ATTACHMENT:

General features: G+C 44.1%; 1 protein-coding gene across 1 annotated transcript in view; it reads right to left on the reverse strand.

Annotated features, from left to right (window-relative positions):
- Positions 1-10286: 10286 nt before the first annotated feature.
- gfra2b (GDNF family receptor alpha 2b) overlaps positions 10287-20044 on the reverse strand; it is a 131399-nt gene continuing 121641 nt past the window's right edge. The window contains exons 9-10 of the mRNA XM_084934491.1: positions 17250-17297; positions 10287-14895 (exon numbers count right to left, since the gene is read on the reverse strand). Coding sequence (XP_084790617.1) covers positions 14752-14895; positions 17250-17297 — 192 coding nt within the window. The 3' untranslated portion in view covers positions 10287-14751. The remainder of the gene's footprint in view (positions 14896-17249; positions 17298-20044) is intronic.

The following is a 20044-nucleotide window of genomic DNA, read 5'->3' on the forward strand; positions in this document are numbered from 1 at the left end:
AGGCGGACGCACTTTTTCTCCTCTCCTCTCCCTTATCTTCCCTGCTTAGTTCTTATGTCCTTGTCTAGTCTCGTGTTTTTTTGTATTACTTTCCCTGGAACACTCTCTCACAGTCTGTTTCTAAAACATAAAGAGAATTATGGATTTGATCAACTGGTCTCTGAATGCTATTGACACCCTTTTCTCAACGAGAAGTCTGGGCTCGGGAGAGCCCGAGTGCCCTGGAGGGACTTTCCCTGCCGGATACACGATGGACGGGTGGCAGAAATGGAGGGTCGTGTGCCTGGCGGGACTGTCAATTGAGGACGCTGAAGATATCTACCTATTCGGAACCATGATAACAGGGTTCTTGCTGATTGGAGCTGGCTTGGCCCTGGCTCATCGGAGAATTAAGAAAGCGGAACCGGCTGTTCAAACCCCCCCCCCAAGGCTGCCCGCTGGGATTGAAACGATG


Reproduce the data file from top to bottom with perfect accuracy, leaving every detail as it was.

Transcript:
General features: G+C 44.1%; 1 protein-coding gene across 1 annotated transcript in view; it reads right to left on the reverse strand.

Annotated features, from left to right (window-relative positions):
- Positions 1-10286: 10286 nt before the first annotated feature.
- gfra2b (GDNF family receptor alpha 2b) overlaps positions 10287-20044 on the reverse strand; it is a 131399-nt gene continuing 121641 nt past the window's right edge. The window contains exons 9-10 of the mRNA XM_084934491.1: positions 17250-17297; positions 10287-14895 (exon numbers count right to left, since the gene is read on the reverse strand). Coding sequence (XP_084790617.1) covers positions 14752-14895; positions 17250-17297 — 192 coding nt within the window. The 3' untranslated portion in view covers positions 10287-14751. The remainder of the gene's footprint in view (positions 14896-17249; positions 17298-20044) is intronic.

The following is a 20044-nucleotide window of genomic DNA, read 5'->3' on the forward strand; positions in this document are numbered from 1 at the left end:
AGGCGGACGCACTTTTTCTCCTCTCCTCTCCCTTATCTTCCCTGCTTAGTTCTTATGTCCTTGTCTAGTCTCGTGTTTTTTTGTATTACTTTCCCTGGAACACTCTCTCACAGTCTGTTTCTAAAACATAAAGAGAATTATGGATTTGATCAACTGGTCTCTGAATGCTATTGACACCCTTTTCTCAACGAGAAGTCTGGGCTCGGGAGAGCCCGAGTGCCCTGGAGGGACTTTCCCTGCCGGATACACGATGGACGGGTGGCAGAAATGGAGGGTCGTGTGCCTGGCGGGACTGTCAATTGAGGACGCTGAAGATATCTACCTATTCGGAACCATGATAACAGGGTTCTTGCTGATTGGAGCTGGCTTGGCCCTGGCTCATCGGAGAATTAAGAAAGCGGAACCGGCTGTTCAAACCCCCCCCCCAAGGCTGCCCGCTGGGATTGAAACGATG